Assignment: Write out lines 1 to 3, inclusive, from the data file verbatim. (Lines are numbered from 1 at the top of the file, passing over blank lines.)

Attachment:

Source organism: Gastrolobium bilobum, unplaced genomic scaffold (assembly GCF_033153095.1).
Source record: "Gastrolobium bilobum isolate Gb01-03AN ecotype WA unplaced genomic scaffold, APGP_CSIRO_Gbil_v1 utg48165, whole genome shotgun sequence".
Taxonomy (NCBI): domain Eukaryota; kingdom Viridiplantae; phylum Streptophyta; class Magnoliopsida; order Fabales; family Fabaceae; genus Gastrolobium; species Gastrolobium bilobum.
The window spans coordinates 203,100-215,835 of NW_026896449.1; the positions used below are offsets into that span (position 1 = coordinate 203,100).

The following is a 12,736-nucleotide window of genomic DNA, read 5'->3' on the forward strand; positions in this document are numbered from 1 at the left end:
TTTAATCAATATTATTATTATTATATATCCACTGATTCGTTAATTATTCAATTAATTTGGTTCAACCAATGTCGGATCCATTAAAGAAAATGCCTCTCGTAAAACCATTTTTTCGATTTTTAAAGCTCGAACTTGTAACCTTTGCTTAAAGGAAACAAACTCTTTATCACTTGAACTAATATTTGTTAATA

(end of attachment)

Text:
Source organism: Gastrolobium bilobum, unplaced genomic scaffold (assembly GCF_033153095.1).
Source record: "Gastrolobium bilobum isolate Gb01-03AN ecotype WA unplaced genomic scaffold, APGP_CSIRO_Gbil_v1 utg48165, whole genome shotgun sequence".
Taxonomy (NCBI): domain Eukaryota; kingdom Viridiplantae; phylum Streptophyta; class Magnoliopsida; order Fabales; family Fabaceae; genus Gastrolobium; species Gastrolobium bilobum.